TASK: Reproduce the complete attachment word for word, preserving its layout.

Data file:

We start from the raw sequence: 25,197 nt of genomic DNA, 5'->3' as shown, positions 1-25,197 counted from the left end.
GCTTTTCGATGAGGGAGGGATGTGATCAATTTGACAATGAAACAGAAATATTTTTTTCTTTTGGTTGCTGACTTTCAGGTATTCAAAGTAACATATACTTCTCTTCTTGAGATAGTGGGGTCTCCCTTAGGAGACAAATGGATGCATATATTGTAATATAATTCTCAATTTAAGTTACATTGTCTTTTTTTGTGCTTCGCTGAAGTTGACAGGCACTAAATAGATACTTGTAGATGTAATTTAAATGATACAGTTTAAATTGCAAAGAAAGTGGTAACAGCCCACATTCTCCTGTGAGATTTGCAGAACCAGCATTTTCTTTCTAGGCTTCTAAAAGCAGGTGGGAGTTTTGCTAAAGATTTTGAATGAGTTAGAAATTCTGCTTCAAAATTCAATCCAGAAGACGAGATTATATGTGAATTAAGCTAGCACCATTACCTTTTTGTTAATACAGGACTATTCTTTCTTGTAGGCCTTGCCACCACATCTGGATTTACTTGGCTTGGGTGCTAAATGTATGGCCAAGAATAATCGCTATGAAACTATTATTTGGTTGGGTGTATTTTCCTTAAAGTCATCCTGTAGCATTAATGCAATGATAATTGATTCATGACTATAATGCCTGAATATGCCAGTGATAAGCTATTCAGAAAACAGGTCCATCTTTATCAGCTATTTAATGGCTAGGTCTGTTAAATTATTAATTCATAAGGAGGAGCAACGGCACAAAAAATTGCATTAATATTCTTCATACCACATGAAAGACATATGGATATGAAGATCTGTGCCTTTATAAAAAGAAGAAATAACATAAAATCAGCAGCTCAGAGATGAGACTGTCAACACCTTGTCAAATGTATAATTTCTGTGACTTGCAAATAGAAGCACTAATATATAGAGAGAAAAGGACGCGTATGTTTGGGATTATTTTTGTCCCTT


We start from the raw sequence: 25,197 nt of genomic DNA, 5'->3' as shown, positions 1-25,197 counted from the left end.
GCTTTTCGATGAGGGAGGGATGTGATCAATTTGACAATGAAACAGAAATATTTTTTTCTTTTGGTTGCTGACTTTCAGGTATTCAAAGTAACATATACTTCTCTTCTTGAGATAGTGGGGTCTCCCTTAGGAGACAAATGGATGCATATATTGTAATATAATTCTCAATTTAAGTTACATTGTCTTTTTTTGTGCTTCGCTGAAGTTGACAGGCACTAAATAGATACTTGTAGATGTAATTTAAATGATACAGTTTAAATTGCAAAGAAAGTGGTAACAGCCCACATTCTCCTGTGAGATTTGCAGAACCAGCATTTTCTTTCTAGGCTTCTAAAAGCAGGTGGGAGTTTTGCTAAAGATTTTGAATGAGTTAGAAATTCTGCTTCAAAATTCAATCCAGAAGACGAGATTATATGTGAATTAAGCTAGCACCATTACCTTTTTGTTAATACAGGACTATTCTTTCTTGTAGGCCTTGCCACCACATCTGGATTTACTTGGCTTGGGTGCTAAATGTATGGCCAAGAATAATCGCTATGAAACTATTATTTGGTTGGGTGTATTTTCCTTAAAGTCATCCTGTAGCATTAATGCAATGATAATTGATTCATGACTATAATGCCTGAATATGCCAGTGATAAGCTATTCAGAAAACAGGTCCATCTTTATCAGCTATTTAATGGCTAGGTCTGTTAAATTATTAATTCATAAGGAGGAGCAACGGCACAAAAAATTGCATTAATATTCTTCATACCACATGAAAGACATATGGATATGAAGATCTGTGCCTTTATAAAAAGAAGAAATAACATAAAATCAGCAGCTCAGAGATGAGACTGTCAACACCTTGTCAAATGTATAATTTCTGTGACTTGCAAATAGAAGCACTAATATATAGAGAGAAAAGGACGCGTATGTTTGGGATTATTTTTGTCCCTT